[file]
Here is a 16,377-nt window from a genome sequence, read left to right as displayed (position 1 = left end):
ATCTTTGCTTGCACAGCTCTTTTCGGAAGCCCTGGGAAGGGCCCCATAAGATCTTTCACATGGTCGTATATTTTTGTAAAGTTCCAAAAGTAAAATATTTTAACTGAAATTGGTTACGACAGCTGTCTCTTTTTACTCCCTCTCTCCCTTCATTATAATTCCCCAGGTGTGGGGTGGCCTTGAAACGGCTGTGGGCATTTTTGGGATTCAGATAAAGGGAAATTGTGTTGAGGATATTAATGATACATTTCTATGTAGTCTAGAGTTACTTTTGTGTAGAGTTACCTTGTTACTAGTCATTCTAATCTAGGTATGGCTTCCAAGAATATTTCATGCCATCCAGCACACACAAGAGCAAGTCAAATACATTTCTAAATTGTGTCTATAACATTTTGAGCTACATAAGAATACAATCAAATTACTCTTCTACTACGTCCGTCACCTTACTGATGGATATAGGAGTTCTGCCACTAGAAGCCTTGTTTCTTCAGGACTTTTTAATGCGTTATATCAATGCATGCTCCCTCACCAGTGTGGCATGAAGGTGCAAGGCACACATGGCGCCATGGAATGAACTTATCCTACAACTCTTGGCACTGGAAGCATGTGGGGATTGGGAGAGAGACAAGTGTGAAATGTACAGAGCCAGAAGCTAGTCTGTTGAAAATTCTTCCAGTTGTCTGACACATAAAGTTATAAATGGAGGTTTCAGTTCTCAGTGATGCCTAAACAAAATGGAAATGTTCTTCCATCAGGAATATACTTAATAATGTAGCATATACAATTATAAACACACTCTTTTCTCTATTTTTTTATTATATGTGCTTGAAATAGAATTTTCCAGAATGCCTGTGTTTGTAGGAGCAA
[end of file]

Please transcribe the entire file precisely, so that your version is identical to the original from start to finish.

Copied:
Here is a 16,377-nt window from a genome sequence, read left to right as displayed (position 1 = left end):
ATCTTTGCTTGCACAGCTCTTTTCGGAAGCCCTGGGAAGGGCCCCATAAGATCTTTCACATGGTCGTATATTTTTGTAAAGTTCCAAAAGTAAAATATTTTAACTGAAATTGGTTACGACAGCTGTCTCTTTTTACTCCCTCTCTCCCTTCATTATAATTCCCCAGGTGTGGGGTGGCCTTGAAACGGCTGTGGGCATTTTTGGGATTCAGATAAAGGGAAATTGTGTTGAGGATATTAATGATACATTTCTATGTAGTCTAGAGTTACTTTTGTGTAGAGTTACCTTGTTACTAGTCATTCTAATCTAGGTATGGCTTCCAAGAATATTTCATGCCATCCAGCACACACAAGAGCAAGTCAAATACATTTCTAAATTGTGTCTATAACATTTTGAGCTACATAAGAATACAATCAAATTACTCTTCTACTACGTCCGTCACCTTACTGATGGATATAGGAGTTCTGCCACTAGAAGCCTTGTTTCTTCAGGACTTTTTAATGCGTTATATCAATGCATGCTCCCTCACCAGTGTGGCATGAAGGTGCAAGGCACACATGGCGCCATGGAATGAACTTATCCTACAACTCTTGGCACTGGAAGCATGTGGGGATTGGGAGAGAGACAAGTGTGAAATGTACAGAGCCAGAAGCTAGTCTGTTGAAAATTCTTCCAGTTGTCTGACACATAAAGTTATAAATGGAGGTTTCAGTTCTCAGTGATGCCTAAACAAAATGGAAATGTTCTTCCATCAGGAATATACTTAATAATGTAGCATATACAATTATAAACACACTCTTTTCTCTATTTTTTTATTATATGTGCTTGAAATAGAATTTTCCAGAATGCCTGTGTTTGTAGGAGCAA